University Of Tasmania
141414 - Management of local stressors can improve the resilience of marine canopy algae to global stressors.pdf (1.12 MB)

Management of local stressors can improve the resilience of marine canopy algae to global stressors

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journal contribution
posted on 2023-05-20, 18:44 authored by Elisabeth StrainElisabeth Strain, van Belzen, J, van Dalen, J, Bourma, TJ, Airoldi, L

Coastal systems are increasingly threatened by multiple local anthropogenic and global climatic stressors. With the difficulties in remediating global stressors, management requires alternative approaches that focus on local scales. We used manipulative experiments to test whether reducing local stressors (sediment load and nutrient concentrations) can improve the resilience of foundation species (canopy algae along temperate rocky coastlines) to future projected global climate stressors (high wave exposure, increasing sea surface temperature), which are less amenable to management actions. We focused on Fucoids (Cystoseira barbata) along the north-western Adriatic coast in the Mediterranean Sea because of their ecological relevance, sensitivity to a variety of human impacts, and declared conservation priority. At current levels of sediment and nutrients, C. barbata showed negative responses to the simulated future scenarios of high wave exposure and increased sea surface temperature. However, reducing the sediment load increased the survival of C. barbata recruits by 90.24% at high wave exposure while reducing nutrient concentrations resulted in a 20.14% increase in the survival and enhanced the growth of recruited juveniles at high temperature. We conclude that improving water quality by reducing nutrient concentrations, and particularly the sediment load, would significantly increase the resilience of C. barbata populations to projected increases in climate stressors. Developing and applying appropriate targets for specific local anthropogenic stressors could be an effective management action to halt the severe and ongoing loss of key marine habitats.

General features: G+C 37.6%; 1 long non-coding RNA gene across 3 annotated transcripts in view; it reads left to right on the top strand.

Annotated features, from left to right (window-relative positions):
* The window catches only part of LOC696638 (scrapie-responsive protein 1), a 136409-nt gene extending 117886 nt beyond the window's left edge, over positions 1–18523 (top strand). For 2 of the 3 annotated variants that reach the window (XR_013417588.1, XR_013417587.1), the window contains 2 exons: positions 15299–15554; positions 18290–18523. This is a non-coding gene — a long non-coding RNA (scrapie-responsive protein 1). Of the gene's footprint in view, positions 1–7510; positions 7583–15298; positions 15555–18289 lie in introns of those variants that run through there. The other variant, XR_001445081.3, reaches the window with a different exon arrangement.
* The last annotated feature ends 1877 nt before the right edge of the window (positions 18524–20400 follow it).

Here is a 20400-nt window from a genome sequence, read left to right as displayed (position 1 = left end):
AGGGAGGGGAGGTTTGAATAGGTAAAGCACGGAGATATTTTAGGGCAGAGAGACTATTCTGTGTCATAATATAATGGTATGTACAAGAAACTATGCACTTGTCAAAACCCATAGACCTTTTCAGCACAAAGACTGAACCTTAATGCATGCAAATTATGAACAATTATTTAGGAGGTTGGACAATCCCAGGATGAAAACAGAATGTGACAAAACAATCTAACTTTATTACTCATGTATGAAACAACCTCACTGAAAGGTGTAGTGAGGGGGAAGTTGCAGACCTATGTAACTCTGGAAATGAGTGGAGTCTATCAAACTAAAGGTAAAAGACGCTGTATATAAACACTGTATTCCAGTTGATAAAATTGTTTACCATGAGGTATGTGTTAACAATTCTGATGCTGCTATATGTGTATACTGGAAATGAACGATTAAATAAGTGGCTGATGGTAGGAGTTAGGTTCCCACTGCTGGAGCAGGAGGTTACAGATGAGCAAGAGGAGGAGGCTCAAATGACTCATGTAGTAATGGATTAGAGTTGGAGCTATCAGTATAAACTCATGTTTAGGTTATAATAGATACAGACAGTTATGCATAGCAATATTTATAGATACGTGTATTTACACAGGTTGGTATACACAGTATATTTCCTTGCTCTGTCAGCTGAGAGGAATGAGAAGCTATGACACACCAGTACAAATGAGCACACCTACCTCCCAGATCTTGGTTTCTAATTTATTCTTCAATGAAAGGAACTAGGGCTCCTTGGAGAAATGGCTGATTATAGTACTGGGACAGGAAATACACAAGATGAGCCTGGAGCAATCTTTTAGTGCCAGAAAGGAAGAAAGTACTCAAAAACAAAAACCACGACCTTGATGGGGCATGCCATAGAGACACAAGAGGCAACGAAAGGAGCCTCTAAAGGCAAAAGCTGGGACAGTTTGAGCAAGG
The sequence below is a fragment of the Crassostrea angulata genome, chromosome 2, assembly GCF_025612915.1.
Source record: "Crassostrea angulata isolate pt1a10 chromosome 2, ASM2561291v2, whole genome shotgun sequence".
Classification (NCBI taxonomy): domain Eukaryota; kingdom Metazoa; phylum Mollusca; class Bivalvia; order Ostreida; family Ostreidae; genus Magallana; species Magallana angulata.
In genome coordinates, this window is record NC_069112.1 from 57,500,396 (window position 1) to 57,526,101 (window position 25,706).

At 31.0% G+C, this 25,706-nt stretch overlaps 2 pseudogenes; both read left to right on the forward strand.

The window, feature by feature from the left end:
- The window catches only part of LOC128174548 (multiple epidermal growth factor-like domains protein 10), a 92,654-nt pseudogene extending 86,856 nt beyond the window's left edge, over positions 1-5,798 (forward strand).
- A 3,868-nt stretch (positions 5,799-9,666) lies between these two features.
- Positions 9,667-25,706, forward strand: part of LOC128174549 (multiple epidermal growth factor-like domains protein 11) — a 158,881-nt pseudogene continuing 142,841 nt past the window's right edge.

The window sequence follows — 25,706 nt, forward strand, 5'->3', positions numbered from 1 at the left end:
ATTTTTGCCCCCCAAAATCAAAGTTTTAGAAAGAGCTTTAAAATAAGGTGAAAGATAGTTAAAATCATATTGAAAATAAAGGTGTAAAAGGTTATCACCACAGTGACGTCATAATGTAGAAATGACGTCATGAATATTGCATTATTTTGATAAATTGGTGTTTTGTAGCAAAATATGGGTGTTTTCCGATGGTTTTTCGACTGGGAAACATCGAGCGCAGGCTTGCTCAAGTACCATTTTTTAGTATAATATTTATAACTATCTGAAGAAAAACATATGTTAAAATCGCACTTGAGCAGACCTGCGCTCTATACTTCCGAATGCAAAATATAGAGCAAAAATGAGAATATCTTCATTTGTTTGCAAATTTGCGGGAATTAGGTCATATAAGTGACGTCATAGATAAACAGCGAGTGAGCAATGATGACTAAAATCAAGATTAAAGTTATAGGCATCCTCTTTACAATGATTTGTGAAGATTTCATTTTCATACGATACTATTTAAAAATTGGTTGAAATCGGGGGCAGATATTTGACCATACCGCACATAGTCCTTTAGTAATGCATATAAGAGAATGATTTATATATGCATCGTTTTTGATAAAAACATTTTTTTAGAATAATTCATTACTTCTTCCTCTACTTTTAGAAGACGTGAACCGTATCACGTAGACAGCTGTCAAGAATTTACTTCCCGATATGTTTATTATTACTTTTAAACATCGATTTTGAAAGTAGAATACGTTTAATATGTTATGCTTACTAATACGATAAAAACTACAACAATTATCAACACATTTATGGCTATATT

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Institute for Marine and Antarctic Studies


Public Library of Science

Place of publication

United States

Rights statement

Copyright 2015 Strain et al. Licensed under Creative Commons Attribution 4.0 International (CC BY 4.0)

Repository Status

  • Open

Socio-economic Objectives

Assessment and management of coastal and estuarine ecosystems; Other environmental policy, climate change and natural hazards not elsewhere classified